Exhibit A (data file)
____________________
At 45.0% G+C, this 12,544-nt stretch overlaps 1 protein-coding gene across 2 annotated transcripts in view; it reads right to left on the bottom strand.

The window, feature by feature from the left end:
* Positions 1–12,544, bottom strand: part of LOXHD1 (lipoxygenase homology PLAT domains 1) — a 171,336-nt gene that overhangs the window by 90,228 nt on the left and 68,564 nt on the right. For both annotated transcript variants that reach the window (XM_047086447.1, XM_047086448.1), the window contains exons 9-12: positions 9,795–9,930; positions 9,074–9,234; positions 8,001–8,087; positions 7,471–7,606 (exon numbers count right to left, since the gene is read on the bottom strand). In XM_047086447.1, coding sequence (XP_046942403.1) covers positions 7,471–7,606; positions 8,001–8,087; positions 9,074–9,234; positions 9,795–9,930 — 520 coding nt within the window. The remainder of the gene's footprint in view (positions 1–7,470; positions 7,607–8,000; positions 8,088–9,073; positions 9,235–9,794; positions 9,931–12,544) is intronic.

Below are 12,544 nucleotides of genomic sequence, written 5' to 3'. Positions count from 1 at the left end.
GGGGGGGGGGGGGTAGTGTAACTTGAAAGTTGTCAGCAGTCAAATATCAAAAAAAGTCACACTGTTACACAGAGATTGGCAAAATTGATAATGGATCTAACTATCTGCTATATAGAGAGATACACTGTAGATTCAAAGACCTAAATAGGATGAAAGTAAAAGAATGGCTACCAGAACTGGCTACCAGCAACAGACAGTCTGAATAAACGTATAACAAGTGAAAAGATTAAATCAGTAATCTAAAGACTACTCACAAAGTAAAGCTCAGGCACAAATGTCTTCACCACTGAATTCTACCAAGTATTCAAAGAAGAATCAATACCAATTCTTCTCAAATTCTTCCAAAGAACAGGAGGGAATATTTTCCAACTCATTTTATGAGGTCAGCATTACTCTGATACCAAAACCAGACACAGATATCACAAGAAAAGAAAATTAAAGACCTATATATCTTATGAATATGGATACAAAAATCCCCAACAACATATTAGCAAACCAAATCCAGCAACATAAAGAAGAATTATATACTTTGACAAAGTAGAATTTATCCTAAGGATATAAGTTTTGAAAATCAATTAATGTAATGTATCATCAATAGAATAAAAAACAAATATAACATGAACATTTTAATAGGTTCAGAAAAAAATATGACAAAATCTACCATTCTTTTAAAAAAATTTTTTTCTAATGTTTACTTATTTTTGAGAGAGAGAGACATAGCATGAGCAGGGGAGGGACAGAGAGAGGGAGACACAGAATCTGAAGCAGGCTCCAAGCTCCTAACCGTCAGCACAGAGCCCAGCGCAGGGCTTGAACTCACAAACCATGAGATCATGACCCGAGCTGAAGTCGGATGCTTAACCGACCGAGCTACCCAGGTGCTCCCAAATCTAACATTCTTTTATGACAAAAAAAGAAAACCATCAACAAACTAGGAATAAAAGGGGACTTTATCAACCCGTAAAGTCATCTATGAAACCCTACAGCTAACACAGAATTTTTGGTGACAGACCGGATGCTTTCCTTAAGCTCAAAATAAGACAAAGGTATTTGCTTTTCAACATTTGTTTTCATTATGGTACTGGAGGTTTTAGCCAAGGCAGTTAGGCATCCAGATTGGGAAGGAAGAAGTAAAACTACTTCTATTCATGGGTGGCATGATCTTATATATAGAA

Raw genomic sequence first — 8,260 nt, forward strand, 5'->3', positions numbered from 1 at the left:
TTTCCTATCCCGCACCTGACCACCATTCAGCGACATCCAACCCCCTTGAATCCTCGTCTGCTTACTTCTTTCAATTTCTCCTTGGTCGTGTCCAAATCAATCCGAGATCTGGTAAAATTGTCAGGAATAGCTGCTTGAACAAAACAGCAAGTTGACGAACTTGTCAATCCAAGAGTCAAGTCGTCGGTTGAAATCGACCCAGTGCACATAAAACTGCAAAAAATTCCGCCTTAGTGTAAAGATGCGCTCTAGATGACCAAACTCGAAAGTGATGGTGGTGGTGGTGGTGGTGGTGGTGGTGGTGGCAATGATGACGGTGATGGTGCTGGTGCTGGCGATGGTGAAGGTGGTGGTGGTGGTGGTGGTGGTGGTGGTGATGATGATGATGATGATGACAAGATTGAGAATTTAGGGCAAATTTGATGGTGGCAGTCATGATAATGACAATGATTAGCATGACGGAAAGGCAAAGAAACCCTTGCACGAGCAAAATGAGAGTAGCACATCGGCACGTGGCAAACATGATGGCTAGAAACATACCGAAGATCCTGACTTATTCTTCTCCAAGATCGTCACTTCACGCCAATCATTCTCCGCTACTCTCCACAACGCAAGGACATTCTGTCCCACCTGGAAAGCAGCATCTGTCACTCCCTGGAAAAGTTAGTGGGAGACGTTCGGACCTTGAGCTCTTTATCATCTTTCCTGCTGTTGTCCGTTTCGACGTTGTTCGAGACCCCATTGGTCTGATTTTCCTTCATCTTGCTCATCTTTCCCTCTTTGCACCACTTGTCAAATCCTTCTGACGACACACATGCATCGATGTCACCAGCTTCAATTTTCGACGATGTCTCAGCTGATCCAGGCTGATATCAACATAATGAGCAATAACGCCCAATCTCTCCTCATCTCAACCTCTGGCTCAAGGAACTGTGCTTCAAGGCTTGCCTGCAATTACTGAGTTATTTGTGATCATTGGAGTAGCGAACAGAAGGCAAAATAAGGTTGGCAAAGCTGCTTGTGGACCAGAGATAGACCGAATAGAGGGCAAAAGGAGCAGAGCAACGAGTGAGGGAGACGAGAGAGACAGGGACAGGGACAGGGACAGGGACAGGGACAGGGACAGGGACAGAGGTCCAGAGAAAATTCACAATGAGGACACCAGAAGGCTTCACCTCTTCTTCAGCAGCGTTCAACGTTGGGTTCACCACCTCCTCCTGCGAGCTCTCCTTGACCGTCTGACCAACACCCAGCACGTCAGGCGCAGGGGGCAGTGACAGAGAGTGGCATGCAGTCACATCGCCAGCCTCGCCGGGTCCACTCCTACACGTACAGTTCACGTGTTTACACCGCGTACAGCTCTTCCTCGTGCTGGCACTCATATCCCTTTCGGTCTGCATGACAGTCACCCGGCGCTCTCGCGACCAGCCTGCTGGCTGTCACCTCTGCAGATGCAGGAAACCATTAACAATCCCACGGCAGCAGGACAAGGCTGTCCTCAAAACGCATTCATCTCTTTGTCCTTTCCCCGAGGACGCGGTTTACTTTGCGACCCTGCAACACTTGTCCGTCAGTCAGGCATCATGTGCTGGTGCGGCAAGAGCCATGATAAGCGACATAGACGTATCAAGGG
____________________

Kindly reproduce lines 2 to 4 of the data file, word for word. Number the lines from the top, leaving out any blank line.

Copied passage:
The window, feature by feature from the left end:
* Positions 1–12,544, bottom strand: part of LOXHD1 (lipoxygenase homology PLAT domains 1) — a 171,336-nt gene that overhangs the window by 90,228 nt on the left and 68,564 nt on the right. For both annotated transcript variants that reach the window (XM_047086447.1, XM_047086448.1), the window contains exons 9-12: positions 9,795–9,930; positions 9,074–9,234; positions 8,001–8,087; positions 7,471–7,606 (exon numbers count right to left, since the gene is read on the bottom strand). In XM_047086447.1, coding sequence (XP_046942403.1) covers positions 7,471–7,606; positions 8,001–8,087; positions 9,074–9,234; positions 9,795–9,930 — 520 coding nt within the window. The remainder of the gene's footprint in view (positions 1–7,470; positions 7,607–8,000; positions 8,088–9,073; positions 9,235–9,794; positions 9,931–12,544) is intronic.

Below are 12,544 nucleotides of genomic sequence, written 5' to 3'. Positions count from 1 at the left end.